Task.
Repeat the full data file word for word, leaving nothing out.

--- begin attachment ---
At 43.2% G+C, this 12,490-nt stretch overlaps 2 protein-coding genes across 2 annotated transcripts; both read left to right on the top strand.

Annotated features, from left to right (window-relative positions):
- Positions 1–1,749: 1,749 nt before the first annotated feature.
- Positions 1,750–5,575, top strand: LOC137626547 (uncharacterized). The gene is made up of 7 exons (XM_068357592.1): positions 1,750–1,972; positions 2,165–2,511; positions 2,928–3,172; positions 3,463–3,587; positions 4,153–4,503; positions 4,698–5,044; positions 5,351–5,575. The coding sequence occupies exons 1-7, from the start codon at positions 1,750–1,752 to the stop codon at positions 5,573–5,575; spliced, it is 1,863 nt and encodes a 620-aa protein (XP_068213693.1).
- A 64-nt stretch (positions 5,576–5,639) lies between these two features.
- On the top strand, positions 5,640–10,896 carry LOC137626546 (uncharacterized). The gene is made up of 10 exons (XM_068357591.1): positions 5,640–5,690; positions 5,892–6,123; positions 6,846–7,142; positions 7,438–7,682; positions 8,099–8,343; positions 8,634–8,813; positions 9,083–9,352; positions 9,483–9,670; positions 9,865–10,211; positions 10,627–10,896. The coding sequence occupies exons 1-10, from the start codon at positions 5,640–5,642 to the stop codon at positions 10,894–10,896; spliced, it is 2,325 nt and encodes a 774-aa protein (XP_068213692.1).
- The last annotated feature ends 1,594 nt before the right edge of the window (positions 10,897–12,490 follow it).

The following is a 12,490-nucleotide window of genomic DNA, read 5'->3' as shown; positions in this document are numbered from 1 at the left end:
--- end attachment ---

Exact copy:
At 43.2% G+C, this 12,490-nt stretch overlaps 2 protein-coding genes across 2 annotated transcripts; both read left to right on the top strand.

Annotated features, from left to right (window-relative positions):
- Positions 1–1,749: 1,749 nt before the first annotated feature.
- Positions 1,750–5,575, top strand: LOC137626547 (uncharacterized). The gene is made up of 7 exons (XM_068357592.1): positions 1,750–1,972; positions 2,165–2,511; positions 2,928–3,172; positions 3,463–3,587; positions 4,153–4,503; positions 4,698–5,044; positions 5,351–5,575. The coding sequence occupies exons 1-7, from the start codon at positions 1,750–1,752 to the stop codon at positions 5,573–5,575; spliced, it is 1,863 nt and encodes a 620-aa protein (XP_068213693.1).
- A 64-nt stretch (positions 5,576–5,639) lies between these two features.
- On the top strand, positions 5,640–10,896 carry LOC137626546 (uncharacterized). The gene is made up of 10 exons (XM_068357591.1): positions 5,640–5,690; positions 5,892–6,123; positions 6,846–7,142; positions 7,438–7,682; positions 8,099–8,343; positions 8,634–8,813; positions 9,083–9,352; positions 9,483–9,670; positions 9,865–10,211; positions 10,627–10,896. The coding sequence occupies exons 1-10, from the start codon at positions 5,640–5,642 to the stop codon at positions 10,894–10,896; spliced, it is 2,325 nt and encodes a 774-aa protein (XP_068213692.1).
- The last annotated feature ends 1,594 nt before the right edge of the window (positions 10,897–12,490 follow it).

The following is a 12,490-nucleotide window of genomic DNA, read 5'->3' as shown; positions in this document are numbered from 1 at the left end: